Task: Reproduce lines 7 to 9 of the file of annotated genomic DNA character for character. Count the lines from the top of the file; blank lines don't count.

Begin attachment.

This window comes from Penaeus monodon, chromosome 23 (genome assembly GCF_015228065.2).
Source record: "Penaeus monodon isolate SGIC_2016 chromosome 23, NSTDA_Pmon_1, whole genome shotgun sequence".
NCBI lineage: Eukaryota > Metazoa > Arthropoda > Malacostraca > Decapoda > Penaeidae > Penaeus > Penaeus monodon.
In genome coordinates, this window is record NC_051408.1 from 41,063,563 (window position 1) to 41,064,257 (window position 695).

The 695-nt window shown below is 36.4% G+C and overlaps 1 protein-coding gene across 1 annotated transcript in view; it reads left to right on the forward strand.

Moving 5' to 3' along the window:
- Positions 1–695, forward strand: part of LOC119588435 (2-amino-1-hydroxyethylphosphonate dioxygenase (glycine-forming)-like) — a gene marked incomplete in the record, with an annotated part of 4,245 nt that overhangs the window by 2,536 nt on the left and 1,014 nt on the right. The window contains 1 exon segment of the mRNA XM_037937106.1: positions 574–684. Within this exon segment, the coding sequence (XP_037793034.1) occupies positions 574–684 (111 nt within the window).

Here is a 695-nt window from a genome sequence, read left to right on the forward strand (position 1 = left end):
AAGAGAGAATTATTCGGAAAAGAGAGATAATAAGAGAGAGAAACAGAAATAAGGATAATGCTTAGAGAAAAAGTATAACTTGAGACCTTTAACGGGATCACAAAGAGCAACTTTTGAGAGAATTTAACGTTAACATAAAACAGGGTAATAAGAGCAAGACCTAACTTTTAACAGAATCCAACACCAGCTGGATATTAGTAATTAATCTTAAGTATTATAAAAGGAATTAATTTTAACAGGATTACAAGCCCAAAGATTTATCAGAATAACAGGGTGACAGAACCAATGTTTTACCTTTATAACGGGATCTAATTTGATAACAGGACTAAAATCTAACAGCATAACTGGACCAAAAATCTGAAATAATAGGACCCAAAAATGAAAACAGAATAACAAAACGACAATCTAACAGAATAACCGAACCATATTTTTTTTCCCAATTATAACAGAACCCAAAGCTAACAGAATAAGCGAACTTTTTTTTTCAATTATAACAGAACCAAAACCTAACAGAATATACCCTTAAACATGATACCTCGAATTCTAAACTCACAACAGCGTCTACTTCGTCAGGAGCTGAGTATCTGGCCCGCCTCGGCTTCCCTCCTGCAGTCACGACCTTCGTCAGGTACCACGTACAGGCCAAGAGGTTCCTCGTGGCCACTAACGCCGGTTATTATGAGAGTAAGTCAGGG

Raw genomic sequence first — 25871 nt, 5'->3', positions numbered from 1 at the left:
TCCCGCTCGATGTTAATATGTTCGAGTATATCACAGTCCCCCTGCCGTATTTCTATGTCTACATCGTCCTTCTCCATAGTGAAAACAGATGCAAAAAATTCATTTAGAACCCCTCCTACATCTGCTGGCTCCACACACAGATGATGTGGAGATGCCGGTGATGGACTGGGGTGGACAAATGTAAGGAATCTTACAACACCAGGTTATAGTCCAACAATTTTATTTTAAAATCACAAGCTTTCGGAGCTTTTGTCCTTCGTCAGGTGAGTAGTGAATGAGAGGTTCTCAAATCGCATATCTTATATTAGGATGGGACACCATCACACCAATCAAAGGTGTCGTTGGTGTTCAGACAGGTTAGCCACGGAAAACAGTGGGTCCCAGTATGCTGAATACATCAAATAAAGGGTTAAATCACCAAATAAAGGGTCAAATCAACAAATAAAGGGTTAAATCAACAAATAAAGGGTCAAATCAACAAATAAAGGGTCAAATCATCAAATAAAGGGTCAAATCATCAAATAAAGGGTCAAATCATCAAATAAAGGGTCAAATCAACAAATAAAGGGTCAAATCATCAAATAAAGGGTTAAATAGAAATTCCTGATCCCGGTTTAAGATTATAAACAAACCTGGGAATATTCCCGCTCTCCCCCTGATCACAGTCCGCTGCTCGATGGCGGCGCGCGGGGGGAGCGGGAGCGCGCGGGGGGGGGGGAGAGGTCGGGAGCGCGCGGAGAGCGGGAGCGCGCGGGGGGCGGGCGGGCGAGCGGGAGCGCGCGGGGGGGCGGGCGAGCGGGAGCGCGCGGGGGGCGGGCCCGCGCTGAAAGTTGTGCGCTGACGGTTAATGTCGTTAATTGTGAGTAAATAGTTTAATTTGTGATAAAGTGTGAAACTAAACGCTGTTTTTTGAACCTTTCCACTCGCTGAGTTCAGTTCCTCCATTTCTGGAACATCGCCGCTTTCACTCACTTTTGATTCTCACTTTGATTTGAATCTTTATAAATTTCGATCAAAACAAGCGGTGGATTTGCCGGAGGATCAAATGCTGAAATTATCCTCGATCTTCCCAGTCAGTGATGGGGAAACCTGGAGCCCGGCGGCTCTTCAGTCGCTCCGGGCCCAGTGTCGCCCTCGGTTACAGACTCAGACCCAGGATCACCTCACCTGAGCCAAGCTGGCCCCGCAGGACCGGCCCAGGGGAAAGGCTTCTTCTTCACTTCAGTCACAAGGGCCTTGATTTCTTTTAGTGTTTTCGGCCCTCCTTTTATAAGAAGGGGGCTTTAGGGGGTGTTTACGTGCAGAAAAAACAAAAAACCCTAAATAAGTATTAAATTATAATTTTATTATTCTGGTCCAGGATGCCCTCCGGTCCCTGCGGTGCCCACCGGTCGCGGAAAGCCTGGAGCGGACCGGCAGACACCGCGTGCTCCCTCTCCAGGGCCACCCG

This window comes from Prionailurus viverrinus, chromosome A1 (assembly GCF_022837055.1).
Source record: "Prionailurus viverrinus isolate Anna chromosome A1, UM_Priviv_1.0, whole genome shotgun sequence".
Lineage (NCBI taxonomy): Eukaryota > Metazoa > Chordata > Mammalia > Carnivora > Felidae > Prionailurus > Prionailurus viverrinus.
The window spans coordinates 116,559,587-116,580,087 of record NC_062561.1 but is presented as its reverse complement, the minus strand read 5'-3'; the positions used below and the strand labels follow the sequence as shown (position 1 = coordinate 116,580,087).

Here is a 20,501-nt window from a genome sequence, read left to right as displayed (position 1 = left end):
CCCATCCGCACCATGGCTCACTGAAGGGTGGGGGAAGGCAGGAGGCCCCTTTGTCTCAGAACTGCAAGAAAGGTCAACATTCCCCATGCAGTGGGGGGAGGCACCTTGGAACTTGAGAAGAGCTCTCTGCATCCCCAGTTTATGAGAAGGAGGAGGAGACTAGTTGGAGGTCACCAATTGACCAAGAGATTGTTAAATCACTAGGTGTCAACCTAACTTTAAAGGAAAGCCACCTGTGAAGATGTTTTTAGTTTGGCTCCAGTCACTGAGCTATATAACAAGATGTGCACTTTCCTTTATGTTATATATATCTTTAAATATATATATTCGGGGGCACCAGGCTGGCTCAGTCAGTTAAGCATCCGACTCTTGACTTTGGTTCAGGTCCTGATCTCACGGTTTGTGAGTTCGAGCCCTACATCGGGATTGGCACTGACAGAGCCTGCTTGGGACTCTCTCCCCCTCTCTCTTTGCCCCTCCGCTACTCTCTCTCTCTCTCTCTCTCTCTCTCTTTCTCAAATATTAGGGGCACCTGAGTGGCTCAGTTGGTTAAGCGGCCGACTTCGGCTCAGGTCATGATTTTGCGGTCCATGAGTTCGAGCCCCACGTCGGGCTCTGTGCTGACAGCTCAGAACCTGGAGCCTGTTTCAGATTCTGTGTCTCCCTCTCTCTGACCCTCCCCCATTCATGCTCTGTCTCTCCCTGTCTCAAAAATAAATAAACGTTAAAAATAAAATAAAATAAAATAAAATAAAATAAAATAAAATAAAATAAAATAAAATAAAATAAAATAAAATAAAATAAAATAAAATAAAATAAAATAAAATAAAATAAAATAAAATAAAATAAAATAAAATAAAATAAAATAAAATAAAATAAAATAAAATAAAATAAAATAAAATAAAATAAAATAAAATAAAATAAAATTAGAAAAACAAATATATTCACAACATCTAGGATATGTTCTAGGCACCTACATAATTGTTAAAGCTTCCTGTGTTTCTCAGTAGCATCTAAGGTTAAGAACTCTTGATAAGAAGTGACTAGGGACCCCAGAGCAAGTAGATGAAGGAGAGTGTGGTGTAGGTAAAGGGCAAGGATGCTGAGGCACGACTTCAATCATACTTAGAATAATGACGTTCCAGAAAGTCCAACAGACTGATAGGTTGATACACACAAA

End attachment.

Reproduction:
- Positions 1–695, forward strand: part of LOC119588435 (2-amino-1-hydroxyethylphosphonate dioxygenase (glycine-forming)-like) — a gene marked incomplete in the record, with an annotated part of 4,245 nt that overhangs the window by 2,536 nt on the left and 1,014 nt on the right. The window contains 1 exon segment of the mRNA XM_037937106.1: positions 574–684. Within this exon segment, the coding sequence (XP_037793034.1) occupies positions 574–684 (111 nt within the window).

Here is a 695-nt window from a genome sequence, read left to right on the forward strand (position 1 = left end):
AAGAGAGAATTATTCGGAAAAGAGAGATAATAAGAGAGAGAAACAGAAATAAGGATAATGCTTAGAGAAAAAGTATAACTTGAGACCTTTAACGGGATCACAAAGAGCAACTTTTGAGAGAATTTAACGTTAACATAAAACAGGGTAATAAGAGCAAGACCTAACTTTTAACAGAATCCAACACCAGCTGGATATTAGTAATTAATCTTAAGTATTATAAAAGGAATTAATTTTAACAGGATTACAAGCCCAAAGATTTATCAGAATAACAGGGTGACAGAACCAATGTTTTACCTTTATAACGGGATCTAATTTGATAACAGGACTAAAATCTAACAGCATAACTGGACCAAAAATCTGAAATAATAGGACCCAAAAATGAAAACAGAATAACAAAACGACAATCTAACAGAATAACCGAACCATATTTTTTTTCCCAATTATAACAGAACCCAAAGCTAACAGAATAAGCGAACTTTTTTTTTCAATTATAACAGAACCAAAACCTAACAGAATATACCCTTAAACATGATACCTCGAATTCTAAACTCACAACAGCGTCTACTTCGTCAGGAGCTGAGTATCTGGCCCGCCTCGGCTTCCCTCCTGCAGTCACGACCTTCGTCAGGTACCACGTACAGGCCAAGAGGTTCCTCGTGGCCACTAACGCCGGTTATTATGAGAGTAAGTCAGGG